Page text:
Failure: Fail

I’m struggling mightily with failure this week. Some difficult work challenges, some stressors around home. As a result, every little things feels like a massive failure. A small bug in some code is clear indication of my incompetence. My partner disagreeing with me feels like complete rejection. I feel like a total fraud doing demos at work. Playing music feels the same; I’ve never really been good enough. It creates a vicious cycle because you grow to expect it, you don’t try as hard, you look for reasons for self criticism. And in the ultimate fail, I didn’t recognize how bad it had become.

PS I’m reading Emotional First Aid right now, and will share a few insights on this topic.

Real Life Relating

I spend a lot of time living in front of a computer for my job, for volunteerism, for entertainment. This summer, because my partner has become a volunteer guide, I’ve had the great fortune to spend far more time with horses than I ever would have imagined. It isn’t much, compared to independent riding, but spending a few hours on trail rides helps one get to know these animals. Learning how to relate to them and communicate with them feels real in a way that a lot of my communication through the week just doesn’t. I’m feeling a lot of gratitude to these animals and to the opportunity I’ve had to get to know some of them.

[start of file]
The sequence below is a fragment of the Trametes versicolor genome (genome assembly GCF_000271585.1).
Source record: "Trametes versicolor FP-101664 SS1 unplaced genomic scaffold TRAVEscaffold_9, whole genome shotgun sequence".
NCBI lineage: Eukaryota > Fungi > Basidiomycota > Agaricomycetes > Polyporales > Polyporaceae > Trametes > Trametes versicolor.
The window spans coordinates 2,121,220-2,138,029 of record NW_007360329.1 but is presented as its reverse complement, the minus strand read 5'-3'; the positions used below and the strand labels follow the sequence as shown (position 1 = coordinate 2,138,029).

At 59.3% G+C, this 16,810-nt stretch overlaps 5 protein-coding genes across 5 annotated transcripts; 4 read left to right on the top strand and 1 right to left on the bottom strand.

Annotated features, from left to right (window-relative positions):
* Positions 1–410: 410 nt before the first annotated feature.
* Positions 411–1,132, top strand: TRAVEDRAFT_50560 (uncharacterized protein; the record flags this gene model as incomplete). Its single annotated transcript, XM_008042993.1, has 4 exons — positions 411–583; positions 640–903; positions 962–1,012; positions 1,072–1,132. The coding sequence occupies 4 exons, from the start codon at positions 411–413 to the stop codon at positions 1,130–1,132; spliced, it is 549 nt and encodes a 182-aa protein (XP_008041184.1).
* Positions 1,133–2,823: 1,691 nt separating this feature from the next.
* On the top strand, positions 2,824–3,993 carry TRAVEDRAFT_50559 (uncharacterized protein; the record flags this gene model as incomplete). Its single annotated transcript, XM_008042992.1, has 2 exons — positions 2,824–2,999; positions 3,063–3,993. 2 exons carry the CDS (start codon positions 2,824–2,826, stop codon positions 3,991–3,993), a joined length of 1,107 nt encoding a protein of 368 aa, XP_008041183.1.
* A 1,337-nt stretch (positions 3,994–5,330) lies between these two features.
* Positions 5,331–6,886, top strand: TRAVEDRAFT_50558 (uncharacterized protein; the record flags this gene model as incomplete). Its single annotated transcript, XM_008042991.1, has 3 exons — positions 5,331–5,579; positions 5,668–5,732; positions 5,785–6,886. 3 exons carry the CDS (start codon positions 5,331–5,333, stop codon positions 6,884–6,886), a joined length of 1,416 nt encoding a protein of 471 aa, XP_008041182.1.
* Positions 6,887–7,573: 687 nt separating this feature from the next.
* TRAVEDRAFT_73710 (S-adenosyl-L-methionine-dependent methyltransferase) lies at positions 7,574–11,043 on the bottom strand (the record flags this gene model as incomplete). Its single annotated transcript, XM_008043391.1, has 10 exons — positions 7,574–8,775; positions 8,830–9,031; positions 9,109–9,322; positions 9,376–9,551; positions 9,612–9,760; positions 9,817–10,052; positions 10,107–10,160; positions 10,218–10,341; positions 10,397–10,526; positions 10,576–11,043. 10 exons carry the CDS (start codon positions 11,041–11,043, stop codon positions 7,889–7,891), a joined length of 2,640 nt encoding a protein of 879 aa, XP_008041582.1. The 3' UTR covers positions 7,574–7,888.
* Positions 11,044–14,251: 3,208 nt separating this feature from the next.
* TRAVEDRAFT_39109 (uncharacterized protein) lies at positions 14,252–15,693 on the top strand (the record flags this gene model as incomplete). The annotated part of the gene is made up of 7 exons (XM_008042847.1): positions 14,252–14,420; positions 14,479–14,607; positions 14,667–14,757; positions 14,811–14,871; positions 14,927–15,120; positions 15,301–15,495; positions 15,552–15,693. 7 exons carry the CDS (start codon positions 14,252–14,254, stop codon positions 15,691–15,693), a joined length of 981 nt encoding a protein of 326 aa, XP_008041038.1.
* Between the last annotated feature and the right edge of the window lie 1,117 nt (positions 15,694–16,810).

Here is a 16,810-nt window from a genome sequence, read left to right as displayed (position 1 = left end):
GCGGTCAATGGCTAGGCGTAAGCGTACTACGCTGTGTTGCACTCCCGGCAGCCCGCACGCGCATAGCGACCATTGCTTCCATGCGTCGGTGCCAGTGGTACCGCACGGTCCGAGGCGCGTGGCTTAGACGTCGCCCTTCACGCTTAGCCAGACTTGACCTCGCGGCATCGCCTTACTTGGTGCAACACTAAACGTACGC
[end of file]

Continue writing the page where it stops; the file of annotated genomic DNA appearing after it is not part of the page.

PS This is Buck. I’ve been riding Cash and Gus – but Buck stood still long enough for me to get this picture.

No Straight Lines

I got back from a three week vacation today and spent a good chunk of the morning cleaning up emails and gaining clarity on some issues. One particular issue that came up was interesting in that one of my senior coworkers and our boss seem to have two exactly opposite ideas about how a particular technical problem would be resolved. And yet they thought they were on the same page and that I would be investigating the issue based on their (entirely different) idea of the problem. Fortunately, I have a third possible solution that may avoid sorting out that tangle altogether. It is a good reminder, though, to not make too many assumptions as even in a simple three-way conversation things can get mighty confused.